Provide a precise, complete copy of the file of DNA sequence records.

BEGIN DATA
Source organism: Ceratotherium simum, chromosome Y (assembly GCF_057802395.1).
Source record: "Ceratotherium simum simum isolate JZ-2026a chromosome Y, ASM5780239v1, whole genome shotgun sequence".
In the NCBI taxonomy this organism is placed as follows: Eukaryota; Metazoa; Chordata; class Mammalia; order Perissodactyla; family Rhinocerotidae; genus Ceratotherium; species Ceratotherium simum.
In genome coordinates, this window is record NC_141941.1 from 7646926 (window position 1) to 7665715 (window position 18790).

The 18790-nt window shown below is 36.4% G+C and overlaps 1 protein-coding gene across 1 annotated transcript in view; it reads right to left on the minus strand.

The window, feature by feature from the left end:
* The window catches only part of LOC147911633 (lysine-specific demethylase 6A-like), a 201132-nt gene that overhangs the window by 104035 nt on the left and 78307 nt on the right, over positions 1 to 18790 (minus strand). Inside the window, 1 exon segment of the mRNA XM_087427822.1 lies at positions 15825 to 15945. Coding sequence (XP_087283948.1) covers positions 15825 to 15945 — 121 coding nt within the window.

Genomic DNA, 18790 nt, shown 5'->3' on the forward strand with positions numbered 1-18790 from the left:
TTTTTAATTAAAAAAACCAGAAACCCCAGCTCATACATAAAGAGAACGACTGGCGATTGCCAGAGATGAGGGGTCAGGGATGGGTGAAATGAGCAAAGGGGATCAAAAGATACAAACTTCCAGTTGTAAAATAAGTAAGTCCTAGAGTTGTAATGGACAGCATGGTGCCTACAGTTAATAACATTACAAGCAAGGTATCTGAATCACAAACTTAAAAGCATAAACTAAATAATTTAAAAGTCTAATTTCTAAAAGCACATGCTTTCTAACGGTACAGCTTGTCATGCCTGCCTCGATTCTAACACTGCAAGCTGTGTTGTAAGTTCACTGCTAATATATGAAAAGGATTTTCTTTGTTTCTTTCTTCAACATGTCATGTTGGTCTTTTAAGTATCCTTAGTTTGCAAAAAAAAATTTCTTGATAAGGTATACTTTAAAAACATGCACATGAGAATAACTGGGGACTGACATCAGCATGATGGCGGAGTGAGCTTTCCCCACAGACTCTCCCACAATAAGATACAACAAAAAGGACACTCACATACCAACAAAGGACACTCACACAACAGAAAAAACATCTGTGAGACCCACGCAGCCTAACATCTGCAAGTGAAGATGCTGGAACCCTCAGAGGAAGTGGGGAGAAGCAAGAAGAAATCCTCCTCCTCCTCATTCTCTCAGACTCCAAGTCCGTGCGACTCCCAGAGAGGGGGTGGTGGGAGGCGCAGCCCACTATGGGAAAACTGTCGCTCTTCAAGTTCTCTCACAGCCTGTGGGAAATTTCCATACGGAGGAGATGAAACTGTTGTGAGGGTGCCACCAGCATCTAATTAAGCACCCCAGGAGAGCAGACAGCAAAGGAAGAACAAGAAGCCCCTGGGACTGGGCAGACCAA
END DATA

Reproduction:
Source organism: Ceratotherium simum, chromosome Y (assembly GCF_057802395.1).
Source record: "Ceratotherium simum simum isolate JZ-2026a chromosome Y, ASM5780239v1, whole genome shotgun sequence".
In the NCBI taxonomy this organism is placed as follows: Eukaryota; Metazoa; Chordata; class Mammalia; order Perissodactyla; family Rhinocerotidae; genus Ceratotherium; species Ceratotherium simum.
In genome coordinates, this window is record NC_141941.1 from 7646926 (window position 1) to 7665715 (window position 18790).

The 18790-nt window shown below is 36.4% G+C and overlaps 1 protein-coding gene across 1 annotated transcript in view; it reads right to left on the minus strand.

The window, feature by feature from the left end:
* The window catches only part of LOC147911633 (lysine-specific demethylase 6A-like), a 201132-nt gene that overhangs the window by 104035 nt on the left and 78307 nt on the right, over positions 1 to 18790 (minus strand). Inside the window, 1 exon segment of the mRNA XM_087427822.1 lies at positions 15825 to 15945. Coding sequence (XP_087283948.1) covers positions 15825 to 15945 — 121 coding nt within the window.

Genomic DNA, 18790 nt, shown 5'->3' on the forward strand with positions numbered 1-18790 from the left:
TTTTTAATTAAAAAAACCAGAAACCCCAGCTCATACATAAAGAGAACGACTGGCGATTGCCAGAGATGAGGGGTCAGGGATGGGTGAAATGAGCAAAGGGGATCAAAAGATACAAACTTCCAGTTGTAAAATAAGTAAGTCCTAGAGTTGTAATGGACAGCATGGTGCCTACAGTTAATAACATTACAAGCAAGGTATCTGAATCACAAACTTAAAAGCATAAACTAAATAATTTAAAAGTCTAATTTCTAAAAGCACATGCTTTCTAACGGTACAGCTTGTCATGCCTGCCTCGATTCTAACACTGCAAGCTGTGTTGTAAGTTCACTGCTAATATATGAAAAGGATTTTCTTTGTTTCTTTCTTCAACATGTCATGTTGGTCTTTTAAGTATCCTTAGTTTGCAAAAAAAAATTTCTTGATAAGGTATACTTTAAAAACATGCACATGAGAATAACTGGGGACTGACATCAGCATGATGGCGGAGTGAGCTTTCCCCACAGACTCTCCCACAATAAGATACAACAAAAAGGACACTCACATACCAACAAAGGACACTCACACAACAGAAAAAACATCTGTGAGACCCACGCAGCCTAACATCTGCAAGTGAAGATGCTGGAACCCTCAGAGGAAGTGGGGAGAAGCAAGAAGAAATCCTCCTCCTCCTCATTCTCTCAGACTCCAAGTCCGTGCGACTCCCAGAGAGGGGGTGGTGGGAGGCGCAGCCCACTATGGGAAAACTGTCGCTCTTCAAGTTCTCTCACAGCCTGTGGGAAATTTCCATACGGAGGAGATGAAACTGTTGTGAGGGTGCCACCAGCATCTAATTAAGCACCCCAGGAGAGCAGACAGCAAAGGAAGAACAAGAAGCCCCTGGGACTGGGCAGACCAA